It took less than a week for attorneys in a class action suit against Samsung in South Korea to round up 500 customers interested in demanding compensation from the company after their experience with the Galaxy Note 7 recall. Public opinion has turned against Samsung in its home country as well as in the rest of the world, leading to the worst crisis in company history.
In the middle of all of this, shareholders are about to vote on an important new candidate for the company board: Jay Y. Lee, a member of the next generation of the Lee family that runs the conglomerate. (Warning: auto-play video at that link)
The company’s largest shareholder, a major pension fund in South Korea, has already declared its support for Jay Lee, but a large investors’ advisory firm has come out against his election to the board, as has an international activist investor.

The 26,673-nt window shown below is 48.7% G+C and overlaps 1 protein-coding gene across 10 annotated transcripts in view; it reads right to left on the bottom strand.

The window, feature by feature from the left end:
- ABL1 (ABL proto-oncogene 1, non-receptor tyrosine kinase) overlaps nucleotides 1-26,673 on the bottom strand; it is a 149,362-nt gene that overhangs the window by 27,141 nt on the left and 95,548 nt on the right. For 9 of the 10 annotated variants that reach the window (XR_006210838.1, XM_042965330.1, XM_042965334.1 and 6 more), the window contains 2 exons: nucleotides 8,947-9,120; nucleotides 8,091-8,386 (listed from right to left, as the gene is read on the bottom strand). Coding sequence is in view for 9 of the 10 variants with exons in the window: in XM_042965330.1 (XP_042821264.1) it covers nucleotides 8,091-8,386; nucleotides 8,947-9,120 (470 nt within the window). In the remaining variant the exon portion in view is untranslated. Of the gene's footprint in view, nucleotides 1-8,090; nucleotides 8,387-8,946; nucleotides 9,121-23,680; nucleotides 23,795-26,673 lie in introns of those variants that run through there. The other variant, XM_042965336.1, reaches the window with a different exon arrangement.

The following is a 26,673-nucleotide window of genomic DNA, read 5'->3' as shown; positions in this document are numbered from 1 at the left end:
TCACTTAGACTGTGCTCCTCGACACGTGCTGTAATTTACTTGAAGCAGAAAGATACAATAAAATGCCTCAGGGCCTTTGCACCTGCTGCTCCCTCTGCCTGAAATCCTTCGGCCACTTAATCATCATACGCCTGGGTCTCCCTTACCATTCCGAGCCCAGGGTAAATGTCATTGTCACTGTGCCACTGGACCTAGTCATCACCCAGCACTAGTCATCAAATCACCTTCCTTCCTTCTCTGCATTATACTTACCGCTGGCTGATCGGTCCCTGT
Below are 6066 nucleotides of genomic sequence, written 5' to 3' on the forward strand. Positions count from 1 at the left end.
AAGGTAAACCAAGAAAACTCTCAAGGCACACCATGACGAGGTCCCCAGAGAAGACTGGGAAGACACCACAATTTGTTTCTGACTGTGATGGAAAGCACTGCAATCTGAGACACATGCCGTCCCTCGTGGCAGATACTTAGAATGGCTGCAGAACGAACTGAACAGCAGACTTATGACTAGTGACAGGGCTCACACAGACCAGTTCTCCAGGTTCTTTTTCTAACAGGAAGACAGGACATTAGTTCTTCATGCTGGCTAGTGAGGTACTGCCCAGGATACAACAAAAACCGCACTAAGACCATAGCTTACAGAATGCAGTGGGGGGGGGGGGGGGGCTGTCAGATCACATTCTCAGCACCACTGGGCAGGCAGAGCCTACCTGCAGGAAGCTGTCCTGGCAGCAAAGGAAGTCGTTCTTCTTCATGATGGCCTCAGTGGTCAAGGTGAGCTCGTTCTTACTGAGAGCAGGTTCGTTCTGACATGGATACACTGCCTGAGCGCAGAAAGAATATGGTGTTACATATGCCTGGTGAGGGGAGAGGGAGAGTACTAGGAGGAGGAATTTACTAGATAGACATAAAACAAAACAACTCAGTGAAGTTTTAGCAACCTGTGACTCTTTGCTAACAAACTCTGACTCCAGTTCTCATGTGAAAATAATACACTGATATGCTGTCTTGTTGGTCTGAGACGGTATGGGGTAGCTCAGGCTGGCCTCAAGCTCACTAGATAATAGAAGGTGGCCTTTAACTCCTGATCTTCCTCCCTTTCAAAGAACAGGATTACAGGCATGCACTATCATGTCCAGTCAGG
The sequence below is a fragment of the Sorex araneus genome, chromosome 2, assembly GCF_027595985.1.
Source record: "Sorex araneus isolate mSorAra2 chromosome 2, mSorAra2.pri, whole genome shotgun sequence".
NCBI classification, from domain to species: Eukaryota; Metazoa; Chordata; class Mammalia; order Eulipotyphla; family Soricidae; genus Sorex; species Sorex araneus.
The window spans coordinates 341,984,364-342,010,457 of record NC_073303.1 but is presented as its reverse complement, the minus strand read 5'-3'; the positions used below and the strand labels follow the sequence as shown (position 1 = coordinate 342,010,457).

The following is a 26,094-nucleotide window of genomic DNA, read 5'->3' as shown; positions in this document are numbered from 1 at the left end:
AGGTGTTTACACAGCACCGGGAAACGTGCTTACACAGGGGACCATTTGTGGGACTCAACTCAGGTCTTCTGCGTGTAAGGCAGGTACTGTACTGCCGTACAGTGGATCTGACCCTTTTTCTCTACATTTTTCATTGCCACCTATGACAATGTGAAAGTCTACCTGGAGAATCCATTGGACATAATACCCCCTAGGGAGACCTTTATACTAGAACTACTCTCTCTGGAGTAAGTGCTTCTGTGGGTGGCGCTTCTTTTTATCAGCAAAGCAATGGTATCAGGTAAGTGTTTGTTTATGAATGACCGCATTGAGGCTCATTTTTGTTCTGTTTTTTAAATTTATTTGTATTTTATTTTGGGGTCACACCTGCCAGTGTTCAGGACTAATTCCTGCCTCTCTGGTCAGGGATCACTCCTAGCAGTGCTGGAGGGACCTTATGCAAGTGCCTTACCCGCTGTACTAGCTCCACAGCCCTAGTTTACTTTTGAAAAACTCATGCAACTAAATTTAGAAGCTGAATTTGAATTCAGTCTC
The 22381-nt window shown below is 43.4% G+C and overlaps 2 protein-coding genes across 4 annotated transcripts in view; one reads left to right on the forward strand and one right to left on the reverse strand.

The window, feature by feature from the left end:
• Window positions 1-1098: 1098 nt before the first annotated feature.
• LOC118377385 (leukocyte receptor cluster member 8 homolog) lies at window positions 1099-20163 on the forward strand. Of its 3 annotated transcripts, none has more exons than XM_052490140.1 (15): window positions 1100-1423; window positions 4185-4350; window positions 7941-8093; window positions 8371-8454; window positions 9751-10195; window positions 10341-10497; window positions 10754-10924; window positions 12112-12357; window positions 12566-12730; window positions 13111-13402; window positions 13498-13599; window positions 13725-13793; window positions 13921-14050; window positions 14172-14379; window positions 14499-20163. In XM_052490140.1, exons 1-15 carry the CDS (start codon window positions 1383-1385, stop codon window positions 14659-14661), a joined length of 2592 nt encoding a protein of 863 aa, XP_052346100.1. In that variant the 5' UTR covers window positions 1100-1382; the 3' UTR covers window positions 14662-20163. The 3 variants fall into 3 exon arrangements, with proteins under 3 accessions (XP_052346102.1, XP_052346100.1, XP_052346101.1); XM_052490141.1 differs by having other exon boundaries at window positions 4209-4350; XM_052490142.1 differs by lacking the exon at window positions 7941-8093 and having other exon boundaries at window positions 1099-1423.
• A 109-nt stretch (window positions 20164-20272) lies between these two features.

The Galaxy Note 7 has turned investors and consumers against Samsung in a way that would have been unthinkable not long ago.
“It has caused a crack in the company’s confidence,” the president of a corporate watchdog in Seoul told Bloomberg Technology. “Samsung worked hard to build up a premium image, but its reputation has been fractured.”
The attorney behind the suit has threatened to file a new lawsuit every month, since the class action system in South Korea is apparently different from the one in the United States. Customers in the suit are demanding cash compensation for their trouble: 500,000 won or about $440.
Samsung’s Note 7 Crisis Sows Seeds of Rebellion on Home Turf [Bloomberg] (Warning: auto-play video)
by Laura Northrup via Consumerist